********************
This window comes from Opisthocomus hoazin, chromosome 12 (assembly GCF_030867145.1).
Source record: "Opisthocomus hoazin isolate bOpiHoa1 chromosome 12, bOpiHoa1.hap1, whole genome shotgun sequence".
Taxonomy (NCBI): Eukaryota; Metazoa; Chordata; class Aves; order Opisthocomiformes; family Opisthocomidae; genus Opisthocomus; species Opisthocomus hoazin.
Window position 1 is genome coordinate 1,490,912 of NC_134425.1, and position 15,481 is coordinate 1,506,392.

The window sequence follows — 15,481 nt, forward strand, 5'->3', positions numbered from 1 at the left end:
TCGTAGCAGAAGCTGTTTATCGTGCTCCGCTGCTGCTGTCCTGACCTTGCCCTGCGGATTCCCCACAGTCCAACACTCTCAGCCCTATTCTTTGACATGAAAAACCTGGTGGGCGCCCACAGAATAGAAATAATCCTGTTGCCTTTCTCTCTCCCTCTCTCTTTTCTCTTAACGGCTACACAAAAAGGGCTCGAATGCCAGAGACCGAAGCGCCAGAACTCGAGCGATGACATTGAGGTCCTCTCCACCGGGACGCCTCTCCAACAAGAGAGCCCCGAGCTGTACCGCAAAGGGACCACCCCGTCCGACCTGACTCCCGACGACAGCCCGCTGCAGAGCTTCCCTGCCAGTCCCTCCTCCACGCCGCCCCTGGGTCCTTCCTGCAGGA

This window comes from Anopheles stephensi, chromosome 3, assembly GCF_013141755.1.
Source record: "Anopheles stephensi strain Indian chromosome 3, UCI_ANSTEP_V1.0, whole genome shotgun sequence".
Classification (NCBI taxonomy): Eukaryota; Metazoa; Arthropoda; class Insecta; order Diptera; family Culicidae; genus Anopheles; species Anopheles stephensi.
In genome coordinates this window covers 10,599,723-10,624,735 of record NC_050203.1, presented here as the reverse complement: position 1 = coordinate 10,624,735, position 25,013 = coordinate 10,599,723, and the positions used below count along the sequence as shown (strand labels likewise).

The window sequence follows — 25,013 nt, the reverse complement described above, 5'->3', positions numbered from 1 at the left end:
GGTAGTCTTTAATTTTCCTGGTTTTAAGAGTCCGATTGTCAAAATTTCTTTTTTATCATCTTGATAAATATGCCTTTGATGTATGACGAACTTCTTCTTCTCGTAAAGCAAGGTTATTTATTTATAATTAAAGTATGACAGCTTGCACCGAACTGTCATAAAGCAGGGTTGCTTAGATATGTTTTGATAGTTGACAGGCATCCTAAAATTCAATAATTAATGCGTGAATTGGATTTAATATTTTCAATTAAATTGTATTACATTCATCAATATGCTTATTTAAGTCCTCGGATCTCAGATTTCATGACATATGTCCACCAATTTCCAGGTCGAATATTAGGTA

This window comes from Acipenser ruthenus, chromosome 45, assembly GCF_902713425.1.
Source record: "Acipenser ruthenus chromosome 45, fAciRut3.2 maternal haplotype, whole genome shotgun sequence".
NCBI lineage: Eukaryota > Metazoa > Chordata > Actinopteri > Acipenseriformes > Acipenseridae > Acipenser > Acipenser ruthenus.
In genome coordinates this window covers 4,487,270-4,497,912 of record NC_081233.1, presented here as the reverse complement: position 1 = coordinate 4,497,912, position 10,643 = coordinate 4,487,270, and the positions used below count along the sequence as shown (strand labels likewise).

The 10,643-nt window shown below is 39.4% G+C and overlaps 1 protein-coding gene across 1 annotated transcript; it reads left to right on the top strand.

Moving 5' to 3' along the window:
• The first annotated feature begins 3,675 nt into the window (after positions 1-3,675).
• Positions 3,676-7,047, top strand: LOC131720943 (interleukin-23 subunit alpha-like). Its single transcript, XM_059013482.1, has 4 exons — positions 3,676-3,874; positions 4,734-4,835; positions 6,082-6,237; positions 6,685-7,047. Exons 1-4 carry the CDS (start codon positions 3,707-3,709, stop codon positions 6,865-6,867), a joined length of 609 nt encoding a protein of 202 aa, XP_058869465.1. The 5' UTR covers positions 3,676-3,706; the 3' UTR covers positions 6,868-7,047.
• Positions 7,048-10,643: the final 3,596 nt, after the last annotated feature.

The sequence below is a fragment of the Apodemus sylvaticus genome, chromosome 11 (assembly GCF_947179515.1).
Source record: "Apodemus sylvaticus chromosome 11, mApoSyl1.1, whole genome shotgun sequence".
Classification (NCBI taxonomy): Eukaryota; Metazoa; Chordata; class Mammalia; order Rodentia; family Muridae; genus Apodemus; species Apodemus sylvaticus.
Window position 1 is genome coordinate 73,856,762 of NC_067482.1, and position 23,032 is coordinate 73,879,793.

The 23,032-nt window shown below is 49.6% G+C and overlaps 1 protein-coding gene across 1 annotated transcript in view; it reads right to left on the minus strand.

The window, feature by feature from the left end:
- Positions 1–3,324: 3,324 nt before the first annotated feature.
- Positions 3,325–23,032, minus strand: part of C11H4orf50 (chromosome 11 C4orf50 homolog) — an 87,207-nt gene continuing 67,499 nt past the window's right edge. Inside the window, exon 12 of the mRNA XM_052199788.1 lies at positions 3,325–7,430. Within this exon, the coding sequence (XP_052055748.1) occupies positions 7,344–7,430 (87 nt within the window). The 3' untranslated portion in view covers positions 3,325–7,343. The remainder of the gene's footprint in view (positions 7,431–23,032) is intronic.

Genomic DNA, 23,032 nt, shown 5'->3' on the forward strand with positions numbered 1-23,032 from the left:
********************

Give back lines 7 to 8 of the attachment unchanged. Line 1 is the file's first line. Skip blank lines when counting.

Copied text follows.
This window comes from Anopheles stephensi, chromosome 3, assembly GCF_013141755.1.
Source record: "Anopheles stephensi strain Indian chromosome 3, UCI_ANSTEP_V1.0, whole genome shotgun sequence".